Tuesday, May 19, 2020

Transition to practice success story: Securing payment card readers with Skim Reaper

Skimmers want the data on your payment cards

Transition to practice is really a passion of mine. It is wonderful to write papers and have great ideas. But it is even cooler to get a million people using it. – Professor Patrick Traynor.

Patrick Traynor, Ph.D., is the John and Mary Lou Dasburg Preeminent Chair in Engineering and a professor in the Department of Computer and Information Science and Engineering (CISE) at the University of Florida. His research focuses on the security of mobile systems, with a concentration on telecommunications infrastructure and mobile devices. He is also a co-founder of Pindrop Security, CryptoDrop, and Skim Reaper. (Read his full bio at the end of this article.)

Trusted CI spoke with Professor Traynor about his experience transitioning Skim Reaper from a lab experiment into a real-world product.

Trusted CI: How did the Skim Reaper project get started?

We were doing work on how mobile payments are done in the developing world. Imagine that you don't have a credit card, you don't have access to a traditional bank, but you have a cell phone. People were texting each other and trading top-up minutes as currency. Safaricom in Kenya started allowing people to exchange cash instead of minutes.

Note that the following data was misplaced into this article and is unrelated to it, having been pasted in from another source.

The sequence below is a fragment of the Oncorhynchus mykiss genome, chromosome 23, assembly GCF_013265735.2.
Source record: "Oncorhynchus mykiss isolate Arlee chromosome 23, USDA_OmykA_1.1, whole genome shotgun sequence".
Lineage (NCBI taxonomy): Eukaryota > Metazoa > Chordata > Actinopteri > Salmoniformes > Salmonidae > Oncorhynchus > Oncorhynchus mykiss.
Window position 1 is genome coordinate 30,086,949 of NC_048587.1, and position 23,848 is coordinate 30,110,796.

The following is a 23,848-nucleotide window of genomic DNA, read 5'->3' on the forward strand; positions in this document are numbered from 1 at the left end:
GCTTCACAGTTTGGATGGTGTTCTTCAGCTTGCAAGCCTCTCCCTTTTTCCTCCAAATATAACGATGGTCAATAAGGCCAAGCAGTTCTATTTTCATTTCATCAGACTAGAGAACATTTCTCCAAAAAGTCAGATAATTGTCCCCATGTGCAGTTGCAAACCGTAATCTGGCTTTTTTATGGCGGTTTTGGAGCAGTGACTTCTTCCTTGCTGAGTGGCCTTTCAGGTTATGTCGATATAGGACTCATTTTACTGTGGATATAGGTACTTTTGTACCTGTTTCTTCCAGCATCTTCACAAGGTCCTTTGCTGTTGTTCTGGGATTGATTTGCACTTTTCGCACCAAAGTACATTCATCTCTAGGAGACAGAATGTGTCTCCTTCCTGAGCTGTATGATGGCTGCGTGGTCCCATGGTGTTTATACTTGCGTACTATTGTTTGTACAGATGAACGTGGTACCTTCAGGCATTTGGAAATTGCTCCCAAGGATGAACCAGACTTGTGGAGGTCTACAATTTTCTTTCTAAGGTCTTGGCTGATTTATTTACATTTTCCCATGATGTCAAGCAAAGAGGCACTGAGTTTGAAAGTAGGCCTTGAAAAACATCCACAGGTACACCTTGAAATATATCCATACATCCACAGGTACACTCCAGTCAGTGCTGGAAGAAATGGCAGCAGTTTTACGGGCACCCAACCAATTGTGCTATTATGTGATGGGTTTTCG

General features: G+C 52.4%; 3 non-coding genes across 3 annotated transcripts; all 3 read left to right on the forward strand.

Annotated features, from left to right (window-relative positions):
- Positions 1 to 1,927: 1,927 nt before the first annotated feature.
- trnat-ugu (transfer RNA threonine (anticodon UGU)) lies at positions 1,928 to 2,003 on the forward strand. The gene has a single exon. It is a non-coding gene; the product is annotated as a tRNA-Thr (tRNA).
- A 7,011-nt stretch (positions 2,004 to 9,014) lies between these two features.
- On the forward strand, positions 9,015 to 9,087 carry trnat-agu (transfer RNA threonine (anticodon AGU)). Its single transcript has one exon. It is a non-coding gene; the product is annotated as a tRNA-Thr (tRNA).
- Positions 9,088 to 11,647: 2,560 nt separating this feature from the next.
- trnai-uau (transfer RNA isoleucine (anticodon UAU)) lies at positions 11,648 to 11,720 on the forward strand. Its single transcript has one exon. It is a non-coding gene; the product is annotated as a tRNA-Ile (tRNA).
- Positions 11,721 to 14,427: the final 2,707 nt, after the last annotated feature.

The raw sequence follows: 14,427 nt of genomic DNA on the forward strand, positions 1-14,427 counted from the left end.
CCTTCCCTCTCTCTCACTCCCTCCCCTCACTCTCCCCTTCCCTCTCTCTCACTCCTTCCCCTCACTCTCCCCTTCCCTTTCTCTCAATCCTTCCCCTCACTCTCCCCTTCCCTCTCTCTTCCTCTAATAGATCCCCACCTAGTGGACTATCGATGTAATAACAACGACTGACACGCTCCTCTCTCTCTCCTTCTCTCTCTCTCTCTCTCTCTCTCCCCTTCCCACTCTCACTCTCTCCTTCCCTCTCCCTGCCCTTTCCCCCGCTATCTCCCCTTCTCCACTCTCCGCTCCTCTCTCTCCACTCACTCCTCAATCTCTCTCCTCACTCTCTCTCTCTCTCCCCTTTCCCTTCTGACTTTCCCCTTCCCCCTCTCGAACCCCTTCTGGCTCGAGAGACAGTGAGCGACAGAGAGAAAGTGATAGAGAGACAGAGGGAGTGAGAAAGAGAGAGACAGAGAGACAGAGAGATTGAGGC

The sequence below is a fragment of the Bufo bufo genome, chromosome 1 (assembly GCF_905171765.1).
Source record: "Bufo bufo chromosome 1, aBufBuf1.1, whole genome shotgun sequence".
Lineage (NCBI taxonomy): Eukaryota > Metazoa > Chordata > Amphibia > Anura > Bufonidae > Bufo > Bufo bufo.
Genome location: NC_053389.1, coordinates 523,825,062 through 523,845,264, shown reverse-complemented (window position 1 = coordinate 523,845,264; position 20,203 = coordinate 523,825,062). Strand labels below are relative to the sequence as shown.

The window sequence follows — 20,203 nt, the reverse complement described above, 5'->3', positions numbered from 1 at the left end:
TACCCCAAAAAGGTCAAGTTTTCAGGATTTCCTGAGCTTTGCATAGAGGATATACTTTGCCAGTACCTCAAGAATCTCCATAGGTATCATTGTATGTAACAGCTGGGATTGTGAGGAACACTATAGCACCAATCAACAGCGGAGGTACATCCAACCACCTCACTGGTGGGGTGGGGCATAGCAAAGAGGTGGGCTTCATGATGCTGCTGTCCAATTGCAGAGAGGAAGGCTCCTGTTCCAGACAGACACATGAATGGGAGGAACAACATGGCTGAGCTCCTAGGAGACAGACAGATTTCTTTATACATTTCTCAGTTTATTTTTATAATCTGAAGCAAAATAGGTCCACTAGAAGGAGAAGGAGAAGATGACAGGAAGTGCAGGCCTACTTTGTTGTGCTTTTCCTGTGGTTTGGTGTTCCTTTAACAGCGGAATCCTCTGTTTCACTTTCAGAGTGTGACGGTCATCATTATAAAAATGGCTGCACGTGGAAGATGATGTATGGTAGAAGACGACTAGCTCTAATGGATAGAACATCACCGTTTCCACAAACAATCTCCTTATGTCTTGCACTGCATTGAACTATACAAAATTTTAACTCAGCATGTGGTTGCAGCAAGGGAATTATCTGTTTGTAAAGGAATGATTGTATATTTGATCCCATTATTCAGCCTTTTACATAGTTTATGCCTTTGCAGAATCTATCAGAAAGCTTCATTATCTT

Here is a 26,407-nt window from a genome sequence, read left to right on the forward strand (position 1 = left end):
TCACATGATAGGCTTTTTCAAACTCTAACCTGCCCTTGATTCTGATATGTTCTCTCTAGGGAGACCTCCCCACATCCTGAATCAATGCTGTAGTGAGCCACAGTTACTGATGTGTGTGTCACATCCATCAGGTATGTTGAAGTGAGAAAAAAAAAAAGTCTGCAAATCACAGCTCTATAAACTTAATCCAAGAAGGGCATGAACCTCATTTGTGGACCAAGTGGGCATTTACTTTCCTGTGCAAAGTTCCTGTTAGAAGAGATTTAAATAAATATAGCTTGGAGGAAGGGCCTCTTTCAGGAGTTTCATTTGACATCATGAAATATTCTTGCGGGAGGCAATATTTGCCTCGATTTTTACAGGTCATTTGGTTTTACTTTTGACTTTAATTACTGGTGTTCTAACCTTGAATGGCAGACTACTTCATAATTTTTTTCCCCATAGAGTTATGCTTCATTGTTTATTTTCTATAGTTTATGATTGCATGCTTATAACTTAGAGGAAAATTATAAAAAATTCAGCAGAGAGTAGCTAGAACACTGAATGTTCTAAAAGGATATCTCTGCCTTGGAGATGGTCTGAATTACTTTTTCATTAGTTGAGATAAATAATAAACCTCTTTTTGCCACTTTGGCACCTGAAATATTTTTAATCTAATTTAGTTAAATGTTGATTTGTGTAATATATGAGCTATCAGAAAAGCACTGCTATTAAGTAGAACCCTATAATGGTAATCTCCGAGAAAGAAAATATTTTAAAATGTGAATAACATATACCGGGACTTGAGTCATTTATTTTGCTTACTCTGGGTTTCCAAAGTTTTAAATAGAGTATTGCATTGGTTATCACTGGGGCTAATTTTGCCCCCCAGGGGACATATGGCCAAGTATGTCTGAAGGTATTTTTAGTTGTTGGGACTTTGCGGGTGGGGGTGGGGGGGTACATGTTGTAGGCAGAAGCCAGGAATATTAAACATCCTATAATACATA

The first digital payment system for much of the developing world is called M-Pesa. There'll be tremendous advantages bringing such systems here to the US. But in the process of doing that work, we were looking at how traditional payment systems work.

Skim Reaper was an offshoot of an NSF-funded project on trying to secure modern payments (NSF grant 1526718). It's not like credit cards are going to disappear anytime soon. We're going to have more types of payments, so we're going to have to secure these legacy things.

I had my credit card stolen six times in three years. When I talk to academics about credit card fraud, everyone treats it as a solved problem. When I went through the process with a debit card, the money was out of my account for a long period. I started thinking about how people who are financially vulnerable might go long periods without cash. I thought we needed to do something—to look at how we can push back against credit card skimming.

Trusted CI: How does Skim Reaper work?